Identity Theft and Payment Card Fraud Bankroll Other Crimes
Fraud Prevention Remains Top Priority for Police and Financial Services
ORILLIA, ON, March 28, 2014 /CNW/ - As part of Fraud Prevention Month, the Ontario Provincial Police (OPP) believes greater awareness can help prevent consumers from becoming victims of fraud through identity theft and payment cards.
Typical identity theft cases include situations where government documents -- such as drivers' licences, health cards, Social Insurance Number (S.I.N.) cards and birth certificates -- have been unlawfully obtained or forged. Criminals can use your stolen identity documents to:
- access your computer and email accounts
- access your bank accounts, open new bank accounts or transfer bank balances
- apply for loans, credit cards and other goods and services
- make purchases
- hide their criminal activities
- obtain passports or receive government benefits.
According to the Canadian Anti-Fraud Centre (CAFC), in 2013 there were 6,275 complaints of identity theft in Canada. Of those complaints, 4,898 victims were identified and their combined financial losses exceeded $11-million.
The consequences of having your identity compromised can have lasting effects on your life including potential employers, individual finances and credit ratings, and your dealings with government and other agencies.
The OPP Organized Crime Enforcement Bureau - Identity Crimes Unit also makes use of stronger legislative tools with which to charge criminals for possessing the personal information of others and prevent it from being used for fraud or theft.
If you or someone you know has been a victim of identity or payment card fraud, contact your local police service or Crime Stoppers at 1-800-222-8477 (TIPS).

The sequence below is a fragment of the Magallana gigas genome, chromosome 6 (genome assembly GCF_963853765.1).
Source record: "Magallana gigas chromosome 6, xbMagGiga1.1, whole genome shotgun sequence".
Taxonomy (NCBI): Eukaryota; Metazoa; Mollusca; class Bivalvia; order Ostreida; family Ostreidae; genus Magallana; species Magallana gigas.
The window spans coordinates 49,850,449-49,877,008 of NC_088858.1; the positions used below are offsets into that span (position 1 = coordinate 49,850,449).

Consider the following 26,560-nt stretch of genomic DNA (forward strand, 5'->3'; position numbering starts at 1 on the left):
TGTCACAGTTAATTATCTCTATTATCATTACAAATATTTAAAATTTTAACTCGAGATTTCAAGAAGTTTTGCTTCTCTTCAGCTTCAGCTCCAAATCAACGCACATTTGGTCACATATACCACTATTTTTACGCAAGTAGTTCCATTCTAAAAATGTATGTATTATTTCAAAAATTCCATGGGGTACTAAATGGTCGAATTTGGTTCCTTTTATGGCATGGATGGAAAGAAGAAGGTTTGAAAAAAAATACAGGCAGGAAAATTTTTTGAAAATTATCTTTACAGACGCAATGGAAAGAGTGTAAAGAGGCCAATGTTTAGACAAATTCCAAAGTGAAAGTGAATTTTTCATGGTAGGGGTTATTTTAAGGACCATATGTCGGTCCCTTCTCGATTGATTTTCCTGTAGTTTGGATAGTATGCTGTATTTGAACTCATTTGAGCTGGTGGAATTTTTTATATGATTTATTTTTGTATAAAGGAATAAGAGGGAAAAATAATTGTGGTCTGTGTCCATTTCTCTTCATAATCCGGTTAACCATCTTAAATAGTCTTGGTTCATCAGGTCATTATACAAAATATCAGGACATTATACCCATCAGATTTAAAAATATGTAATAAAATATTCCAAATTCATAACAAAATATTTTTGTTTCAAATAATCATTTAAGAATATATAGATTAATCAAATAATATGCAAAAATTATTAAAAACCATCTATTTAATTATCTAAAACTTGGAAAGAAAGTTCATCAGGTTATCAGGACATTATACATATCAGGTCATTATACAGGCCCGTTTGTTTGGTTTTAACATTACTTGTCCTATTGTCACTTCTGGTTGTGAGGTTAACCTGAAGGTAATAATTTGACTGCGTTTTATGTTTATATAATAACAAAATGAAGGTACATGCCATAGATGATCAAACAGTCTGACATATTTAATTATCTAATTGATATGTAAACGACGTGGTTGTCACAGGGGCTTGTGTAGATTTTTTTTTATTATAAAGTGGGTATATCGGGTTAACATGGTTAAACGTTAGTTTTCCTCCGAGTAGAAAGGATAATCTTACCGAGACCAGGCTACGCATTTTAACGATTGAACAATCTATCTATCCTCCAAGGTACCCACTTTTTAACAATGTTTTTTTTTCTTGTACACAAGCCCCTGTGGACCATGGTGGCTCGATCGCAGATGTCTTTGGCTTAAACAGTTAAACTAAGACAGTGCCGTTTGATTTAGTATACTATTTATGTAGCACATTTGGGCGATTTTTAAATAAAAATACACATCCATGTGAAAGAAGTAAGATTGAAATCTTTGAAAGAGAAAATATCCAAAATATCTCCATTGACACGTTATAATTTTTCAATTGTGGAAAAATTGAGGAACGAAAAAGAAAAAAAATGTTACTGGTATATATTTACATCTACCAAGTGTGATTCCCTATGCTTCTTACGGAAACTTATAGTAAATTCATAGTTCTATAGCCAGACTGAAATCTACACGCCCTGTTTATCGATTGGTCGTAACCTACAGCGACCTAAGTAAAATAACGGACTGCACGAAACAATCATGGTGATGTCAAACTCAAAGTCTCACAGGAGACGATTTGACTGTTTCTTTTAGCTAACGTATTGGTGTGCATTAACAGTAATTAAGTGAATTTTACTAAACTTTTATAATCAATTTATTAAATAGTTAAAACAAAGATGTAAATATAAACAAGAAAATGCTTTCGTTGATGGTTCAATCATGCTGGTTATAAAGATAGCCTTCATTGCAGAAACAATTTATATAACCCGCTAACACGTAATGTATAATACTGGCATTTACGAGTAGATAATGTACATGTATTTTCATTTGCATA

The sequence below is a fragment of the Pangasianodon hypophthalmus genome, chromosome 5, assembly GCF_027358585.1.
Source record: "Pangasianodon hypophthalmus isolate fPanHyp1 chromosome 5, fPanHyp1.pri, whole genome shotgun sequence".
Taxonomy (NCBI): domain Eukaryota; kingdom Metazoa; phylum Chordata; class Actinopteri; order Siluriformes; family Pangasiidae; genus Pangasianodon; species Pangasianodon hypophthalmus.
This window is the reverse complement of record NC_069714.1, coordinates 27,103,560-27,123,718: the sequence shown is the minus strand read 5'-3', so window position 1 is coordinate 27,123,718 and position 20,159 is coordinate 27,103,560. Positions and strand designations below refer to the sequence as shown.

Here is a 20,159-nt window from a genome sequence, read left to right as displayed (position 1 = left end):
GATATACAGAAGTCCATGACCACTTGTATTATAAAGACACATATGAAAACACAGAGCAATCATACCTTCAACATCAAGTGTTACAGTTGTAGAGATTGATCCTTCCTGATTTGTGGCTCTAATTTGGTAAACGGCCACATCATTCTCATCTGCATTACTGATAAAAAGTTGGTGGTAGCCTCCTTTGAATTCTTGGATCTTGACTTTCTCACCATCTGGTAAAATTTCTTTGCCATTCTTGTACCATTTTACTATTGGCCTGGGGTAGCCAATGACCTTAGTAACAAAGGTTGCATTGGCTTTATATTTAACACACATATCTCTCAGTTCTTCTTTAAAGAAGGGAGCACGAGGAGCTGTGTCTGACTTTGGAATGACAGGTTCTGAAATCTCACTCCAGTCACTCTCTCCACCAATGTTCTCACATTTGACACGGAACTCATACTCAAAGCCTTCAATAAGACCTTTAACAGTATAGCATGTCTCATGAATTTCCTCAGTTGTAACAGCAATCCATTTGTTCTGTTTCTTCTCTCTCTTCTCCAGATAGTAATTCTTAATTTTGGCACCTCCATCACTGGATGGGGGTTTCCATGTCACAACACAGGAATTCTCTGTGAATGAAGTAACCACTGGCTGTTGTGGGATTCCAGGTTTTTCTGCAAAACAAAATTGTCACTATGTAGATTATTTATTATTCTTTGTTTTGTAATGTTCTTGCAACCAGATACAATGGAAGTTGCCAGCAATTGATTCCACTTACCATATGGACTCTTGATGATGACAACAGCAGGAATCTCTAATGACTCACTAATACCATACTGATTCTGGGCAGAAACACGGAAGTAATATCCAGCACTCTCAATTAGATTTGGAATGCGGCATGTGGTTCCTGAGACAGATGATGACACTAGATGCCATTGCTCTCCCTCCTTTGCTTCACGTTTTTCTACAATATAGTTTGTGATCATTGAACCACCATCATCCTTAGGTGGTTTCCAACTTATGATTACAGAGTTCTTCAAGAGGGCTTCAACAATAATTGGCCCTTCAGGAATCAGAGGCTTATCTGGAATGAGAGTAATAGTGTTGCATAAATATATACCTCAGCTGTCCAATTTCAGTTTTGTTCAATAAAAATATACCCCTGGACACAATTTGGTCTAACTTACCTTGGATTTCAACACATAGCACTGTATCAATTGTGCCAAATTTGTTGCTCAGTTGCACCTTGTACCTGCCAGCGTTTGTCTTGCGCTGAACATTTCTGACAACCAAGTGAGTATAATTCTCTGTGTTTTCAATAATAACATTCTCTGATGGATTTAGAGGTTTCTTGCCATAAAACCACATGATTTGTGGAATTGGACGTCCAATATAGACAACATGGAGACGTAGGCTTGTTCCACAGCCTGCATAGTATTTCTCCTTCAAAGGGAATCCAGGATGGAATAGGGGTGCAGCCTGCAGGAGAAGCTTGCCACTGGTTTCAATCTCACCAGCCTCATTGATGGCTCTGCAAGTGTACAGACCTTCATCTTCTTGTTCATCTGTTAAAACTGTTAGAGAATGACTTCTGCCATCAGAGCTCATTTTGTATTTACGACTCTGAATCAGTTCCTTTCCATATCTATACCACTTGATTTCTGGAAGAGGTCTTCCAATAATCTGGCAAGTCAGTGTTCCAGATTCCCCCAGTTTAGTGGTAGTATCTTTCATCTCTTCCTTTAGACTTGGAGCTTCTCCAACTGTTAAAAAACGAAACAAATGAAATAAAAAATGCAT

"Criminals are able to convert your stolen personal information into
documents and other tools to further support other crimes. Managing
your personal information wisely and cautiously can help prevent identity theft."
- Deputy Commissioner Scott Tod, OPP Investigations and Organized Crime Command
"Knowledge is power. Consumers can take some basic steps to better
protect themselves from becoming a victim, such as never giving out
personal information over the phone or over the internet if you are not
sure with whom you are dealing, or by only carrying the identification
documents that you need."
- Detective Inspector Paul Beesley, OPP Anti-Rackets Branch
FAST FACTS ABOUT FRAUD
- Mass-marketing fraud (MMF) in Canada and particularly Ontario continues to grow at an alarming pace. A 2008 study by the Environics Research Group concluded that two-thirds of Canadians have been targeted by criminal mass marketers.
- The Canadian Anti-Fraud Centre (CAFC) reports that, in 2013, more than 31,000 Canadians reported that they had fallen prey to organized criminal fraudsters for a total reported loss of over $63-million.
- Almost one-third of complaints to the CAFC come from Ontarians who suffered a reported loss of $31-million to criminal mass-marketers in 2013.
- The CAFC estimates that mass-marketing fraud reporting rates are less than 5% of actual victims. Losses to Ontarians from mass marketing fraud in 2013 are estimated to have exceeded $600 million -- or close to $2-million per day. Many of these real dollar losses occurred to individual, ordinary Ontarians who may lose all or a significant portion of their life's savings.
OPP Crime Prevention Section -- Tip Sheet
Canadian Anti-Fraud Centre (formerly Phonebusters) - Identity Theft
For a Canadian Anti-Fraud Centre Identity Theft Victims' Guide, click here (PDF file)
MEDIA NOTE: This is the last of four weekly OPP media releases on various criminal activities as part of Fraud Prevention Month.
SOURCE Ontario Provincial PoliceFor further information:
Detective Constable Ted Schendera
OPP Anti-Rackets Branch